In this particular game, in the third quarter, the kid was coming alive. He was playing so hard he had to come to the sideline. He knelt and his teammates gathered around him. Someone got the bucket. But out of the commercial break to start the fourth quarter, Davis made a tackle without missing a play. That's when I wrote the words "Joey Porter" in my margin. The kid ran his mouth but backed it up.
Now, scouts did have Davis ranked in the fourth and fifth rounds. They don't like his 4.82 40 time, but Mike Tomlin looked at that 40 time, and he looked at Cliff Avril's 4.56 40 time, and he picked Davis instead. He wanted the player.
The fourth round had D-line coach John Mitchell pacing the hallway. He'd heard it – "We're so glad we could sign Nick Eason and Travis Kirschke" – all weekend. He also has "newbie" Ryan McBean on crutches. Mitchell also has three 30-somethings starting and there were only two 3-4 ends left on the board: Dre Moore and Red Bryant. The first is lazy and the second has a suspect knee, but Mitchell figured that falling to the second day would provide Moore with the chip he needs. But Moore went with the 115th pick, and when Bryant went 121st the Steelers traded down from 123 and went with the offensive tackle.
My early-season notes on Hills, before he fractured his fibula, had him as a fourth and fifth-rounder. I saw two games and didn't think his feet were good enough for left tackle. A real scout, Tom Marino, said otherwise in his pre-draft breakdown on Hills:
"A team is going to have to be patient with this player, but he has athletic ability, long arms, and the ability to bend his knees. Could be a high-rewards, second-day surprise."
With the 3-4 defensive ends gone, the Steelers drafted another fifth-round quarterback. My inclination is to hate whomever they draft in the fifth round. Colbert has drafted Tee Martin, Brian St. Pierre and Omar Jacobs in previous fifth round. Martin, in fact, went before Marc Bulger and Tom Brady. So here comes another project. I'd have preferred little, smart decision-maker Paul Smith, but figure the Steelers have to hit one of these big fifth-rounders some day, so I'm easing up on Dennis Dixon. Even though he can't help their special teams, he has the potential for high rewards as well. Colbert actually compared him to Vince Young.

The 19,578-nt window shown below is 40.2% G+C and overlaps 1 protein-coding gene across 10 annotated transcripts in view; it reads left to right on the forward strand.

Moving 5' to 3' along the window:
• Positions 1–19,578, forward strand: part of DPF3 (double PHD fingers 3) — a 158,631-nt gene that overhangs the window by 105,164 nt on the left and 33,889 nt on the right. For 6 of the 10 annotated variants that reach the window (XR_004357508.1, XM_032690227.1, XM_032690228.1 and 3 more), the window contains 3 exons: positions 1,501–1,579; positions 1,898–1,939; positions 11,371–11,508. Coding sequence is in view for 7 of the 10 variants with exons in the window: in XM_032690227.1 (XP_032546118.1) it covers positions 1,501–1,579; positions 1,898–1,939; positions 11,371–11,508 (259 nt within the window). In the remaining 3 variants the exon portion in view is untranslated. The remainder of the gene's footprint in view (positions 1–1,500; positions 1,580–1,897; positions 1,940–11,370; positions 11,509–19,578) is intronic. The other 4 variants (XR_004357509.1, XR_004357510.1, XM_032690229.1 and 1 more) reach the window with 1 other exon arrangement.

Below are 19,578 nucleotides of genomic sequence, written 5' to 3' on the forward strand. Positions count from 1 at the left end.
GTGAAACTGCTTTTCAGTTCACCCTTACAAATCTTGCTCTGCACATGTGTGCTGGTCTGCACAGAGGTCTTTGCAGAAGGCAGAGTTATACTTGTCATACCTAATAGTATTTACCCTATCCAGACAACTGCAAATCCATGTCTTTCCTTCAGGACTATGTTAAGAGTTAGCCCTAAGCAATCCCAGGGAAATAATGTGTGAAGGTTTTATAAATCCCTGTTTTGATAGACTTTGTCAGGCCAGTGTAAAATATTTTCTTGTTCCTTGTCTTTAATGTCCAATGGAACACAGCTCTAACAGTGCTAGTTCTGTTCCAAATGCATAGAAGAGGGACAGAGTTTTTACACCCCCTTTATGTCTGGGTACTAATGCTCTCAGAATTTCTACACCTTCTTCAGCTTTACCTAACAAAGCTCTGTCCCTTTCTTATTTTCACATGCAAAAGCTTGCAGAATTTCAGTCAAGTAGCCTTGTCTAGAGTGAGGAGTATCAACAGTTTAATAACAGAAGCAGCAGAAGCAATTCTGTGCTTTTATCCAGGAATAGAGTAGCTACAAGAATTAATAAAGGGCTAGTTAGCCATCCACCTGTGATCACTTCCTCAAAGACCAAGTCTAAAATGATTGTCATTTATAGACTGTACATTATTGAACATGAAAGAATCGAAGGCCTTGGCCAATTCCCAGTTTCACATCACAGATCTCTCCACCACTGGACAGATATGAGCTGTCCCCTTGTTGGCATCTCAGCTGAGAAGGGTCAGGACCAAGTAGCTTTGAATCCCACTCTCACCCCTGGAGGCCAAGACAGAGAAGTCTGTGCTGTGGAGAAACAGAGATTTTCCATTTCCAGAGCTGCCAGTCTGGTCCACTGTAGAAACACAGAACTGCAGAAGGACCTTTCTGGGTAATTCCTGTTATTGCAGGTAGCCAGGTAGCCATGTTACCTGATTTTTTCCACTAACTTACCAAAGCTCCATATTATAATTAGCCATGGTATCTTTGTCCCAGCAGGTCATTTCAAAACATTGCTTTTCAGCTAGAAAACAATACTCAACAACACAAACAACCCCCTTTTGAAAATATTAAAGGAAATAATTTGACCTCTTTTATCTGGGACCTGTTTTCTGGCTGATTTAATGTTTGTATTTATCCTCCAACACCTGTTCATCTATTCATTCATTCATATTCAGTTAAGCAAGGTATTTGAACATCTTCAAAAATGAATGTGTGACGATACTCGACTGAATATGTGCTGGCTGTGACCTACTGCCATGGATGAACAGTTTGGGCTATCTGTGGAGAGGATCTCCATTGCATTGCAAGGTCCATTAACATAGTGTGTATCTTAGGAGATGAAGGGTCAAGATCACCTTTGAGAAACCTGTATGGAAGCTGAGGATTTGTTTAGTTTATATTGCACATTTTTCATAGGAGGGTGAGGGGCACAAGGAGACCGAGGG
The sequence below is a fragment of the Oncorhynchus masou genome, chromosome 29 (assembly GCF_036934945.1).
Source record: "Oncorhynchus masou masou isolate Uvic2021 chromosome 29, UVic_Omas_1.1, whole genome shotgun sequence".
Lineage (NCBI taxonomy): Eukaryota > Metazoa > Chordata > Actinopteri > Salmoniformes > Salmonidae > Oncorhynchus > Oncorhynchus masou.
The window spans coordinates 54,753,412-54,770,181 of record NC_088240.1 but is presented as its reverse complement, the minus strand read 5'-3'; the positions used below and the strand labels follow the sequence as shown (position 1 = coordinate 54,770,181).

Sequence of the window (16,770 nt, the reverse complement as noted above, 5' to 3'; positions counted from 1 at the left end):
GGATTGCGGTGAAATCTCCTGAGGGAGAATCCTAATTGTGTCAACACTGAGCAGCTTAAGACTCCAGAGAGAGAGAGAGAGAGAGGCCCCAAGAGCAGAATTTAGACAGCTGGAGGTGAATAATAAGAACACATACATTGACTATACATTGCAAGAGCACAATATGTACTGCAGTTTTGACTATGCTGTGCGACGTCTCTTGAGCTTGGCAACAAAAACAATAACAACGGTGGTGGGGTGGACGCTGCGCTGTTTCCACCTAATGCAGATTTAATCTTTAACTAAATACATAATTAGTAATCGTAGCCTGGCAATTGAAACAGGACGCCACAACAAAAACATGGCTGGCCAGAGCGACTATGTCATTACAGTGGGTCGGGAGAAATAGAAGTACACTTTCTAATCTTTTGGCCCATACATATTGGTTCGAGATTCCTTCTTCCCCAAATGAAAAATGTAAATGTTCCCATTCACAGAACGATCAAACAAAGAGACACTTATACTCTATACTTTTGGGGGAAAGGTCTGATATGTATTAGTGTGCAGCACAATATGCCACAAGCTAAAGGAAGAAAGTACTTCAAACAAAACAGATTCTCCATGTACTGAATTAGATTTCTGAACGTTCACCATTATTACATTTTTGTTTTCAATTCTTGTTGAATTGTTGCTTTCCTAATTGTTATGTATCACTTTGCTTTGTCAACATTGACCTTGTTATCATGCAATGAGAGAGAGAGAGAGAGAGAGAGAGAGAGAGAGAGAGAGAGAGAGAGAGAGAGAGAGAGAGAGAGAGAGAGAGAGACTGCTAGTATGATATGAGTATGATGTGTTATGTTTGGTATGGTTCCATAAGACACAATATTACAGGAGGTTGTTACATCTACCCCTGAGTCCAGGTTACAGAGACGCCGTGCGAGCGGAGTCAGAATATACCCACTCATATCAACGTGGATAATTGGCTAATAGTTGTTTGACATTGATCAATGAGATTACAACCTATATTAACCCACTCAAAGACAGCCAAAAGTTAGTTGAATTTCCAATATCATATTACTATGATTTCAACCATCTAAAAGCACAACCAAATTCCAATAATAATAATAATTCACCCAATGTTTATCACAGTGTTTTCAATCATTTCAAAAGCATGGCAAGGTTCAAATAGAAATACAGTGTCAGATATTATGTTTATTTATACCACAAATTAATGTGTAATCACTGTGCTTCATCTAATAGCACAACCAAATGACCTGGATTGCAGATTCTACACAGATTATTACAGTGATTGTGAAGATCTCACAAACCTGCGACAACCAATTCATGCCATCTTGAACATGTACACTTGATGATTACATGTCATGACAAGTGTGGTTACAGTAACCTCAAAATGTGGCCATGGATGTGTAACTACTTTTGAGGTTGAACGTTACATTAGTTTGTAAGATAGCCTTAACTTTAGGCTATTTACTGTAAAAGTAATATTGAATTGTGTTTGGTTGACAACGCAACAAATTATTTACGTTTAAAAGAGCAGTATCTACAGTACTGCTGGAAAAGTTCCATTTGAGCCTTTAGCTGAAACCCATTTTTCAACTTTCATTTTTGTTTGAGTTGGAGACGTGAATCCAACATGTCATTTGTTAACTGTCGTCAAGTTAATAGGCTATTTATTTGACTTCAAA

In the sixth, Ryan Mundy was my prediction for the obvious reasons: He's smart, athletic and the Steelers shouldn't write off Anthony Smith just yet. Deshea Townsend can also play free safety if needed.
The other sixth-rounder, Mike Humpal, drew raves for his instincts and is a two-down player. The sixth-round is where you find two-down players, not the first, as Dan Connor found out. Lawrence Timmons was drafted high last year because of his potential as the future three-down coverage backer, so finding his future sidekick in the sixth round was another slam dunk.
And that's what we have to remember here: These are Tomlin's future playing pieces. As much as we want to patch holes and win another ring right now, the new head coach deserves the chance to build his own team. And I expect this draft has afforded him a few, if not many, of those pieces.